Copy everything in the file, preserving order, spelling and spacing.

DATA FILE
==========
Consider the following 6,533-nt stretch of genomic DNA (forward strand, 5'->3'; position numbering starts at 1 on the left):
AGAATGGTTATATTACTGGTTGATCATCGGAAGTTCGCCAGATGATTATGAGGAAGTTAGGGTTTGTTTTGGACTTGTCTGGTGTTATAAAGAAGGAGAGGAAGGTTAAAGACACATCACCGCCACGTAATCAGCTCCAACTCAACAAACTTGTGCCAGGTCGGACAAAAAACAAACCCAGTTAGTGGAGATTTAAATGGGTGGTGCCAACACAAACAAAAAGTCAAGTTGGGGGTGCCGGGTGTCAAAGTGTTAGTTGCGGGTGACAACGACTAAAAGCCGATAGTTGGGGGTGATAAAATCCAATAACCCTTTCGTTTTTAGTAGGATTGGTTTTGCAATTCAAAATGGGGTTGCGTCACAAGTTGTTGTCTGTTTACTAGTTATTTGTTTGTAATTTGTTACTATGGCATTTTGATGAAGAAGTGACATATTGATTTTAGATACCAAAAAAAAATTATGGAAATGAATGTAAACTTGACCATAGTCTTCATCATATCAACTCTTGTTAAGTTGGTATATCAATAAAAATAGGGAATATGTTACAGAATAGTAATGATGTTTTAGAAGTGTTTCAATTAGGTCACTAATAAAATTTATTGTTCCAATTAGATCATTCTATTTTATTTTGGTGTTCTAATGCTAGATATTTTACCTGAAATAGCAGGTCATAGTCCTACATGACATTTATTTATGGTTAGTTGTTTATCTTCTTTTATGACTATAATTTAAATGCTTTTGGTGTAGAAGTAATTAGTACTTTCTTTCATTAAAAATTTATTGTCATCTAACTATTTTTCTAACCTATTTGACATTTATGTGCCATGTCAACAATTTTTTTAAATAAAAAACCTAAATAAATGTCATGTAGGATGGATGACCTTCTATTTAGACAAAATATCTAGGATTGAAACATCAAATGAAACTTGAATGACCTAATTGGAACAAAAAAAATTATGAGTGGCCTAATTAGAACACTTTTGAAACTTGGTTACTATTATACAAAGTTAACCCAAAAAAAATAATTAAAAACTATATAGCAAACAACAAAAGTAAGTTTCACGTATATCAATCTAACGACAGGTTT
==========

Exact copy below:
Consider the following 6,533-nt stretch of genomic DNA (forward strand, 5'->3'; position numbering starts at 1 on the left):
AGAATGGTTATATTACTGGTTGATCATCGGAAGTTCGCCAGATGATTATGAGGAAGTTAGGGTTTGTTTTGGACTTGTCTGGTGTTATAAAGAAGGAGAGGAAGGTTAAAGACACATCACCGCCACGTAATCAGCTCCAACTCAACAAACTTGTGCCAGGTCGGACAAAAAACAAACCCAGTTAGTGGAGATTTAAATGGGTGGTGCCAACACAAACAAAAAGTCAAGTTGGGGGTGCCGGGTGTCAAAGTGTTAGTTGCGGGTGACAACGACTAAAAGCCGATAGTTGGGGGTGATAAAATCCAATAACCCTTTCGTTTTTAGTAGGATTGGTTTTGCAATTCAAAATGGGGTTGCGTCACAAGTTGTTGTCTGTTTACTAGTTATTTGTTTGTAATTTGTTACTATGGCATTTTGATGAAGAAGTGACATATTGATTTTAGATACCAAAAAAAAATTATGGAAATGAATGTAAACTTGACCATAGTCTTCATCATATCAACTCTTGTTAAGTTGGTATATCAATAAAAATAGGGAATATGTTACAGAATAGTAATGATGTTTTAGAAGTGTTTCAATTAGGTCACTAATAAAATTTATTGTTCCAATTAGATCATTCTATTTTATTTTGGTGTTCTAATGCTAGATATTTTACCTGAAATAGCAGGTCATAGTCCTACATGACATTTATTTATGGTTAGTTGTTTATCTTCTTTTATGACTATAATTTAAATGCTTTTGGTGTAGAAGTAATTAGTACTTTCTTTCATTAAAAATTTATTGTCATCTAACTATTTTTCTAACCTATTTGACATTTATGTGCCATGTCAACAATTTTTTTAAATAAAAAACCTAAATAAATGTCATGTAGGATGGATGACCTTCTATTTAGACAAAATATCTAGGATTGAAACATCAAATGAAACTTGAATGACCTAATTGGAACAAAAAAAATTATGAGTGGCCTAATTAGAACACTTTTGAAACTTGGTTACTATTATACAAAGTTAACCCAAAAAAAATAATTAAAAACTATATAGCAAACAACAAAAGTAAGTTTCACGTATATCAATCTAACGACAGGTTT